Persistent Link:
http://hdl.handle.net/10150/595033
Title:
Contraception and Induced Abortion as Minority Health Disparities
Author:
Goble, Kyle David
Issue Date:
2015
Publisher:
The University of Arizona.
Rights:
Copyright © is held by the author. Digital access to this material is made possible by the University Libraries, University of Arizona. Further transmission, reproduction or presentation (such as public display or performance) of protected items is prohibited except with permission of the author.
Abstract:
With an unintended pregnancy rate of over 50% in the United States and with 40% of those unintended pregnancies being terminated via an induced abortion, it is easy to see that abortion is an important medical procedure with numerous social and political implications for both women and men. In addition, public health research has consistently shown persistent minority health disparities with respect to abortion utilization, contraception use, and unintended pregnancy rates in women of color in the United States. It is impossible to talk about abortion use without talking about contraceptive use. They are inseparable entities in the realm of understanding of why women seek out abortions. Knowledge of the current state of abortion and contraception access in the United States is critical to health providers and women if the goal is to decrease the rate of unintended pregnancy, and minority health disparities are an integral part of that goal. A basic understanding of the physiology underlying contraception, therefore, can help to inform opinions, and better evidence-based and less polarized, violent debate between the pro-life and pro-choice sides can better inform policy and access surrounding this important issue.
Type:
text; Electronic Thesis
Degree Name:
B.S.H.S.
Degree Level:
bachelors
Degree Program:
Honors College; Physiology
Degree Grantor:
University of Arizona
Advisor:
Weinstein, Randi

Full metadata record

DC FieldValue Language
dc.language.isoen_USen
dc.titleContraception and Induced Abortion as Minority Health Disparitiesen_US
dc.creatorGoble, Kyle Daviden
dc.contributor.authorGoble, Kyle Daviden
dc.date.issued2015en
dc.publisherThe University of Arizona.en
dc.rightsCopyright © is held by the author. Digital access to this material is made possible by the University Libraries, University of Arizona. Further transmission, reproduction or presentation (such as public display or performance) of protected items is prohibited except with permission of the author.en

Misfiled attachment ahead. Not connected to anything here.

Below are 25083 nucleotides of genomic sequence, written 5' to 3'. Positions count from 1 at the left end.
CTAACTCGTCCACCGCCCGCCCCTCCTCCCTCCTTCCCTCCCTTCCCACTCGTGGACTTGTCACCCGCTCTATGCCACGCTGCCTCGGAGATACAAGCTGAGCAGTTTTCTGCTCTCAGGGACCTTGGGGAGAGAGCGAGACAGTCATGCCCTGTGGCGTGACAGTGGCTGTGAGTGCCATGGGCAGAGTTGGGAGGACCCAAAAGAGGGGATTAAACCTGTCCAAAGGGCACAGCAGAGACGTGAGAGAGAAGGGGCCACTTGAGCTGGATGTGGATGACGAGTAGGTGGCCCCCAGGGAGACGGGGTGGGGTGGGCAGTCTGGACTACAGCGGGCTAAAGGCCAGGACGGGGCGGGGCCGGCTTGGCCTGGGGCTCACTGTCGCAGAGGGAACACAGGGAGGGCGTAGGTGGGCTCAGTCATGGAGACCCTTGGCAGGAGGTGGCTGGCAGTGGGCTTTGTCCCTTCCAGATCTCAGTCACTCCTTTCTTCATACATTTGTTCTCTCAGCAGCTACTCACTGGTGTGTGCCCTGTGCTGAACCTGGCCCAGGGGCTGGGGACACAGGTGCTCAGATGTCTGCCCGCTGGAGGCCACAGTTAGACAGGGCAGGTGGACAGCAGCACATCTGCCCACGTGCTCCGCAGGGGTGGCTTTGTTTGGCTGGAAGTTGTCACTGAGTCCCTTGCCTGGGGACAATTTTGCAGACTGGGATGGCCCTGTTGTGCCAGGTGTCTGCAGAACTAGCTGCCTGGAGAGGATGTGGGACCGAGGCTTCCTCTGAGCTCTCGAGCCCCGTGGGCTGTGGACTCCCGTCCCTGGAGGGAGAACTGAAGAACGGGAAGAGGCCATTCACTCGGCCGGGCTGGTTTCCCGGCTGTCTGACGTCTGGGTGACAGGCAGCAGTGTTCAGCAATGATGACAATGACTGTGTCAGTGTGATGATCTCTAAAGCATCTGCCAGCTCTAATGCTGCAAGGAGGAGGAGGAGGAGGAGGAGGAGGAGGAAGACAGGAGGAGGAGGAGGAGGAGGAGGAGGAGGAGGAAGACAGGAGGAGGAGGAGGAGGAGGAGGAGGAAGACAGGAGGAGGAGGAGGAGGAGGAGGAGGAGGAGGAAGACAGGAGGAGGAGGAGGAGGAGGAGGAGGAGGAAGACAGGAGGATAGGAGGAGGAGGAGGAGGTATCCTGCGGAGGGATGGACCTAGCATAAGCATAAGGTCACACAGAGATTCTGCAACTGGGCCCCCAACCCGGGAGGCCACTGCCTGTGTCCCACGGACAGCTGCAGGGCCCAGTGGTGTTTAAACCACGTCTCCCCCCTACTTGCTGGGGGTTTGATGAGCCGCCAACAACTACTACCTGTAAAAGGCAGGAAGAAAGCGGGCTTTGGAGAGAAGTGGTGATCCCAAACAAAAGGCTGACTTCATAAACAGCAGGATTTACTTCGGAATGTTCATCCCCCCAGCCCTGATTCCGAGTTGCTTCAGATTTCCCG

dc.description.abstractWith an unintended pregnancy rate of over 50% in the United States and with 40% of those unintended pregnancies being terminated via an induced abortion, it is easy to see that abortion is an important medical procedure with numerous social and political implications for both women and men. In addition, public health research has consistently shown persistent minority health disparities with respect to abortion utilization, contraception use, and unintended pregnancy rates in women of color in the United States. It is impossible to talk about abortion use without talking about contraceptive use. They are inseparable entities in the realm of understanding of why women seek out abortions. Knowledge of the current state of abortion and contraception access in the United States is critical to health providers and women if the goal is to decrease the rate of unintended pregnancy, and minority health disparities are an integral part of that goal. A basic understanding of the physiology underlying contraception, therefore, can help to inform opinions, and better evidence-based and less polarized, violent debate between the pro-life and pro-choice sides can better inform policy and access surrounding this important issue.en
dc.typetexten
dc.typeElectronic Thesisen
thesis.degree.nameB.S.H.S.en
thesis.degree.levelbachelorsen
thesis.degree.disciplineHonors Collegeen
thesis.degree.disciplinePhysiologyen
thesis.degree.grantorUniversity of Arizonaen
dc.contributor.advisorWeinstein, Randien
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